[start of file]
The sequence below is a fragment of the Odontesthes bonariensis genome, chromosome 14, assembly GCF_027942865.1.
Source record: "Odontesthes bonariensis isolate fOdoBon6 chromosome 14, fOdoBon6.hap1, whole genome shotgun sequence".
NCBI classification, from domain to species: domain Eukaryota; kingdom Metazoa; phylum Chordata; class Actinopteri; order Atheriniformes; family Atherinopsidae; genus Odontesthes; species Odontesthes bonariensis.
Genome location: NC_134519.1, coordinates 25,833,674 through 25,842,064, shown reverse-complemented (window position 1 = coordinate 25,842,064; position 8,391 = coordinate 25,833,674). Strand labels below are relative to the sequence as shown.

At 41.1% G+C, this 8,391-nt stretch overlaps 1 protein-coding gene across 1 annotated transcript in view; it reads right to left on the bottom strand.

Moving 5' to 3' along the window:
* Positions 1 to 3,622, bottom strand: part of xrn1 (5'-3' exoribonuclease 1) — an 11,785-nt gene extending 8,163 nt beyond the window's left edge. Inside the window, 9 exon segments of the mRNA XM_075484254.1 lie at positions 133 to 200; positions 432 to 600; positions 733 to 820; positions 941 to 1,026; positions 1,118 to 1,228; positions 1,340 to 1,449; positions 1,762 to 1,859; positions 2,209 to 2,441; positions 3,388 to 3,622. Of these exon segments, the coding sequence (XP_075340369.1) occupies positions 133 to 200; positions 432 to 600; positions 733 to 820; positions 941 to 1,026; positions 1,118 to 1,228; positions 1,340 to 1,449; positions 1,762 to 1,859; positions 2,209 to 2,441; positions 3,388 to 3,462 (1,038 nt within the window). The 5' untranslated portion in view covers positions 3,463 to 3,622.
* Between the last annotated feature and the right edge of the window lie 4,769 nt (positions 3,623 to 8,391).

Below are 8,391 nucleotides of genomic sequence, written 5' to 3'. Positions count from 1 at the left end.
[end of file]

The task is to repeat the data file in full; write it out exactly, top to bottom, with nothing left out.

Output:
The sequence below is a fragment of the Odontesthes bonariensis genome, chromosome 14, assembly GCF_027942865.1.
Source record: "Odontesthes bonariensis isolate fOdoBon6 chromosome 14, fOdoBon6.hap1, whole genome shotgun sequence".
NCBI classification, from domain to species: domain Eukaryota; kingdom Metazoa; phylum Chordata; class Actinopteri; order Atheriniformes; family Atherinopsidae; genus Odontesthes; species Odontesthes bonariensis.
Genome location: NC_134519.1, coordinates 25,833,674 through 25,842,064, shown reverse-complemented (window position 1 = coordinate 25,842,064; position 8,391 = coordinate 25,833,674). Strand labels below are relative to the sequence as shown.

At 41.1% G+C, this 8,391-nt stretch overlaps 1 protein-coding gene across 1 annotated transcript in view; it reads right to left on the bottom strand.

Moving 5' to 3' along the window:
* Positions 1 to 3,622, bottom strand: part of xrn1 (5'-3' exoribonuclease 1) — an 11,785-nt gene extending 8,163 nt beyond the window's left edge. Inside the window, 9 exon segments of the mRNA XM_075484254.1 lie at positions 133 to 200; positions 432 to 600; positions 733 to 820; positions 941 to 1,026; positions 1,118 to 1,228; positions 1,340 to 1,449; positions 1,762 to 1,859; positions 2,209 to 2,441; positions 3,388 to 3,622. Of these exon segments, the coding sequence (XP_075340369.1) occupies positions 133 to 200; positions 432 to 600; positions 733 to 820; positions 941 to 1,026; positions 1,118 to 1,228; positions 1,340 to 1,449; positions 1,762 to 1,859; positions 2,209 to 2,441; positions 3,388 to 3,462 (1,038 nt within the window). The 5' untranslated portion in view covers positions 3,463 to 3,622.
* Between the last annotated feature and the right edge of the window lie 4,769 nt (positions 3,623 to 8,391).

Below are 8,391 nucleotides of genomic sequence, written 5' to 3'. Positions count from 1 at the left end.